China announced Monday, August 30, that it will now be banned for people under the age of 18 to play online video games for more than three hours a week. The country thus maintains the objective of fighting against the addiction of the youngest to gaming.
Video game addiction has long been decried in China for its negative consequences on children’s health: reduced vision, impact on school results, lack of physical activity or risk of addiction.
The National Press and Publishing Administration, China’s audiovisual, publishing and broadcasting regulator, has announced that under-18s will only be able to play online “for an hour a day”. , and “only Friday, Saturday and Sunday”, ie three hours maximum per week. Minors will also be able to play “only between 8 p.m. and 9 p.m.”, specifies the notice made public on Monday.
Previous regulations already prohibited minors from playing online between 10 p.m. and 8 a.m.
To prevent minors from circumventing the ban, the regulator has called for strict enforcement of real name registration and login, requiring online gaming providers not to provide any form of gaming service to users who do not register and log in using their real identity.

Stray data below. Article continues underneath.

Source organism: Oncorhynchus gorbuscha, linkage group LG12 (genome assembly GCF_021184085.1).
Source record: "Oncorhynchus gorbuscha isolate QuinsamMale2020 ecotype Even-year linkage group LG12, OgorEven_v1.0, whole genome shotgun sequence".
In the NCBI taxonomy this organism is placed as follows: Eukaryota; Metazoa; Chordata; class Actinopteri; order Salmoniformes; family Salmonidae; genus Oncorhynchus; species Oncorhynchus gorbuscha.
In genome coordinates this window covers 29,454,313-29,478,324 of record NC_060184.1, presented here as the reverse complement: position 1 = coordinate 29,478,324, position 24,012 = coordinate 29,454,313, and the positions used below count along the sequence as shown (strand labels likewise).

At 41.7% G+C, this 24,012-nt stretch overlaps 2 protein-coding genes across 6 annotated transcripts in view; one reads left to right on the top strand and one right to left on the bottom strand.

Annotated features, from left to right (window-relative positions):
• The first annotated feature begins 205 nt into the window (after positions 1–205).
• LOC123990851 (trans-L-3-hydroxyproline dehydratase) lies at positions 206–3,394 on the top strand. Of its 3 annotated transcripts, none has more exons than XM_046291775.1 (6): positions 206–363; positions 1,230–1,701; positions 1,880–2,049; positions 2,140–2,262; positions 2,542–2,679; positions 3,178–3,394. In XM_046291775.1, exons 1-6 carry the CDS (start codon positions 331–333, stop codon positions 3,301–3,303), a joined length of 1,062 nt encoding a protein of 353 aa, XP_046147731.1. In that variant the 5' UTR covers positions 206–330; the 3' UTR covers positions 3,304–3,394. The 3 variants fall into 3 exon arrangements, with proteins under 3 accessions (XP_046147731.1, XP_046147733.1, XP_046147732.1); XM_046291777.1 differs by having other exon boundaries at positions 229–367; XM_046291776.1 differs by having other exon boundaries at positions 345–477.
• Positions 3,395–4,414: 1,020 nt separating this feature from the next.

These measures come at a time when the authorities are showing themselves to be particularly intransigent against the practices of the digital giants.
Several behemoths in the sector have thus been pinned down in recent months for practices hitherto tolerated and widespread, particularly in terms of personal data and user rights.
Video games represent an important financial windfall in China: they generated 17 billion euros in turnover in the first half of 2021.